Western Price Survey
March 8, 2019
Northwest energy prices sprang to record highs in Feb. 28 to March 7 trading, with Sumas natural gas above $100/MMBtu and Mid-Columbia peak power values above $900/MWh.
By all accounts, these were record prices, but analysts are wary of pointing to any single factor as having triggered the price jump. Natural gas constraints, cold-weather high demand, and decreased hydro generation have all been implicated.
Sumas natural gas gained $136.11, or 540 percent, in a single day. The hub ended at $161.30/MMBtu March 1. Intra-day trading was between $125/MMBtu and $200/MMBtu, according to the U.S. Energy Information Administration. In Thursday-to-Thursday trading, the hub lost $18.31 to end at $6.88/MMBtu.
Mid-Columbia and California-Oregon Border daytime power prices began their ascent March 1, spiking March 4 to $964.90/MWh and $400/MWh, respectively. By March 7, Mid-C ended at $42.25/MWh, a drop of $25.
Considering the varied market drivers, “These prices are just so high it’s hard really point to something that would justify that type of move,” Matt Hong, director of power and gas research for Morningstar Commodities, said of Mid-C prices.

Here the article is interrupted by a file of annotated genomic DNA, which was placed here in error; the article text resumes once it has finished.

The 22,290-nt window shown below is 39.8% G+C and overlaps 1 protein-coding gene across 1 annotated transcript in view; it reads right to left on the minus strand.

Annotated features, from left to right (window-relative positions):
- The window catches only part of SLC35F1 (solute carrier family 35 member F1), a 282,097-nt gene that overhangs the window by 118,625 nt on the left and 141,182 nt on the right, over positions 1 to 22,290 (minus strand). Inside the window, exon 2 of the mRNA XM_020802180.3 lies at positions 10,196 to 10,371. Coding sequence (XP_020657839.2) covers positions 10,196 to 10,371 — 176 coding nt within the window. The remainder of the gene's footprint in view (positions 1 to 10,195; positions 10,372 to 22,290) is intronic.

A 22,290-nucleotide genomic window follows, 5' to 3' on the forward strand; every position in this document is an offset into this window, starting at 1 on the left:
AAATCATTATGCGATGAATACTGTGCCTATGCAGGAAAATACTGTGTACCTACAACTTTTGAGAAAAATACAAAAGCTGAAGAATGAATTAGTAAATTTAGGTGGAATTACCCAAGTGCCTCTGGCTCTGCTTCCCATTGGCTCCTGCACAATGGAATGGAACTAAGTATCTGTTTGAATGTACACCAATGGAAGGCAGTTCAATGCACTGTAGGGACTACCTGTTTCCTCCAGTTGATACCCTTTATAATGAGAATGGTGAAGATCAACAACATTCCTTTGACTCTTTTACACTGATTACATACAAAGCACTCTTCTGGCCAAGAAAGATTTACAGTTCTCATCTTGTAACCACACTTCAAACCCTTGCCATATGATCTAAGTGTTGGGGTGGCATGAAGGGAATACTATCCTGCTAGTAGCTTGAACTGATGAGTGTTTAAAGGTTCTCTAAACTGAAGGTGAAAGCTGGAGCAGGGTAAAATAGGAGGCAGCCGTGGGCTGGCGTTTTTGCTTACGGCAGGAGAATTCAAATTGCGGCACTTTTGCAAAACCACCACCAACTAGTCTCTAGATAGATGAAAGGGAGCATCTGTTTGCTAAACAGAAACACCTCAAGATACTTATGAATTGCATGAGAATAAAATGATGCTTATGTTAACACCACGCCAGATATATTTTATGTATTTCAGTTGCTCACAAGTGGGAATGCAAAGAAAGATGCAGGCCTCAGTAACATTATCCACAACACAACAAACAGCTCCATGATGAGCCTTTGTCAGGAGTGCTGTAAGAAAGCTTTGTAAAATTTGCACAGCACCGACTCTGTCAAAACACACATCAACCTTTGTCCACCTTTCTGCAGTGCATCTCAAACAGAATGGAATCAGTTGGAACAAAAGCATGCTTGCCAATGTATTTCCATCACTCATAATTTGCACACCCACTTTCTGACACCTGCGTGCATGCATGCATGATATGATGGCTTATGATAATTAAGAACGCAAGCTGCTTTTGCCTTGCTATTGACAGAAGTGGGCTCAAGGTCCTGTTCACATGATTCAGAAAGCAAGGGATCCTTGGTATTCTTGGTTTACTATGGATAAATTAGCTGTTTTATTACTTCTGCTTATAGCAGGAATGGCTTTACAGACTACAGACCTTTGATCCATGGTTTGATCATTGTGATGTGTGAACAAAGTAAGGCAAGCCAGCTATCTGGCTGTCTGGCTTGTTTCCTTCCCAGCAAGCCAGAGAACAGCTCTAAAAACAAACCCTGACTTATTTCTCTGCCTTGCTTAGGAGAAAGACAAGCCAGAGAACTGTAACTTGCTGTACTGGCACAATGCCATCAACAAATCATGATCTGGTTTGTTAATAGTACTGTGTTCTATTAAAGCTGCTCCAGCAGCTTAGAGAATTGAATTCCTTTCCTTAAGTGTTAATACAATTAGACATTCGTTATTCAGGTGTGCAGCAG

“[T]he difference between a typical year—in the $30 to $40/MW[h] range—and a record year used to come down to hydro, all else equal,” Hong said. He said there has been less hydro reported at the Bonneville Power Administration week over week, but still, “The relationship between natural gas basis prices and power prices is so strong, a move like we’ve seen cannot really happen without higher natural gas prices. Not only were natural gas prices high at Sumas, but Malin prices were also slightly higher this year than last year.”
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Enbridge scheduled maintenance on its T-South natural gas system through March 6. Additional regional constraints resulted from compressor problems at the Jackson Prairie storage facility that hindered withdrawals.
Other Western natural gas hub prices generally moved lower by between 5 cents and as much as 57 cents. SoCal CityGate gained the most in Feb. 28 to March 7 trading, up 70 cents to $5.87/MMBtu.
Western peak power prices trended lower by between $3.65 and $25 in Thursday-to-Thursday trading, but Palo Verde daytime values ended even at $28.25/MWh. By March 7, prices ranged from $28.25/MWh at Palo Verde to $43/MWh at COB.
Off-peak power prices dropped between $2.75 and as much as $19.35. Mid-C lost the most, falling $19.35 to $42.35/MWh. Palo Verde added $1.25 in trading to reach $30.50/MWh.
California Independent System Operator demand reached 28,183 MW March 6, which should be the week’s high. Northwest Power Pool demand reached 64,172 MW March 4.
Archives of the Western Price Survey for the past year are also available online.
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